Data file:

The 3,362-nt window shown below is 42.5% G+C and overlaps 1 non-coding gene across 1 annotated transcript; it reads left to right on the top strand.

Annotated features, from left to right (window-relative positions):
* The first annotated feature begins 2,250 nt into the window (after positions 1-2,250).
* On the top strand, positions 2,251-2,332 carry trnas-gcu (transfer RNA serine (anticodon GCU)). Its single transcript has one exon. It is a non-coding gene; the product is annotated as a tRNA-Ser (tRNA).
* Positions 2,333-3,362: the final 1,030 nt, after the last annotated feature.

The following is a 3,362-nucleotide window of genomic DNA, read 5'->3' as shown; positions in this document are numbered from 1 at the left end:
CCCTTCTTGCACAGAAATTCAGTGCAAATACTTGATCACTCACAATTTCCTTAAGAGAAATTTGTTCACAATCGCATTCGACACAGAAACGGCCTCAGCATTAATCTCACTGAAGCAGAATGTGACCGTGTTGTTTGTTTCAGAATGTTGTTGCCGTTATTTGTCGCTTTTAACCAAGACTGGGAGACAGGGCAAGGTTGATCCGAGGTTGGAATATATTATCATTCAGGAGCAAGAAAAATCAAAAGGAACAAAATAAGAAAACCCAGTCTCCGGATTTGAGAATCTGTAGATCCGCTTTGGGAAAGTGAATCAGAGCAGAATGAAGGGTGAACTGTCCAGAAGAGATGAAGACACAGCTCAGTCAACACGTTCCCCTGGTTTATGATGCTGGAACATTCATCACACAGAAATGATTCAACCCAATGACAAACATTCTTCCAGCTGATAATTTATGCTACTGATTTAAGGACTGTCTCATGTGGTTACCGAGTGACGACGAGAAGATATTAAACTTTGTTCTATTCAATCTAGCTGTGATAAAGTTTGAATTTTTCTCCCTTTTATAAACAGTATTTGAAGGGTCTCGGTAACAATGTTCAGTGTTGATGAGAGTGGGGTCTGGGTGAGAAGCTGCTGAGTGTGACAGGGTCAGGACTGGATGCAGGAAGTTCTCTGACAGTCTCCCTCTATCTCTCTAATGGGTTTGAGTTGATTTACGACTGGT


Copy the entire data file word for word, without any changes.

The 3,362-nt window shown below is 42.5% G+C and overlaps 1 non-coding gene across 1 annotated transcript; it reads left to right on the top strand.

Annotated features, from left to right (window-relative positions):
* The first annotated feature begins 2,250 nt into the window (after positions 1-2,250).
* On the top strand, positions 2,251-2,332 carry trnas-gcu (transfer RNA serine (anticodon GCU)). Its single transcript has one exon. It is a non-coding gene; the product is annotated as a tRNA-Ser (tRNA).
* Positions 2,333-3,362: the final 1,030 nt, after the last annotated feature.

The following is a 3,362-nucleotide window of genomic DNA, read 5'->3' as shown; positions in this document are numbered from 1 at the left end:
CCCTTCTTGCACAGAAATTCAGTGCAAATACTTGATCACTCACAATTTCCTTAAGAGAAATTTGTTCACAATCGCATTCGACACAGAAACGGCCTCAGCATTAATCTCACTGAAGCAGAATGTGACCGTGTTGTTTGTTTCAGAATGTTGTTGCCGTTATTTGTCGCTTTTAACCAAGACTGGGAGACAGGGCAAGGTTGATCCGAGGTTGGAATATATTATCATTCAGGAGCAAGAAAAATCAAAAGGAACAAAATAAGAAAACCCAGTCTCCGGATTTGAGAATCTGTAGATCCGCTTTGGGAAAGTGAATCAGAGCAGAATGAAGGGTGAACTGTCCAGAAGAGATGAAGACACAGCTCAGTCAACACGTTCCCCTGGTTTATGATGCTGGAACATTCATCACACAGAAATGATTCAACCCAATGACAAACATTCTTCCAGCTGATAATTTATGCTACTGATTTAAGGACTGTCTCATGTGGTTACCGAGTGACGACGAGAAGATATTAAACTTTGTTCTATTCAATCTAGCTGTGATAAAGTTTGAATTTTTCTCCCTTTTATAAACAGTATTTGAAGGGTCTCGGTAACAATGTTCAGTGTTGATGAGAGTGGGGTCTGGGTGAGAAGCTGCTGAGTGTGACAGGGTCAGGACTGGATGCAGGAAGTTCTCTGACAGTCTCCCTCTATCTCTCTAATGGGTTTGAGTTGATTTACGACTGGT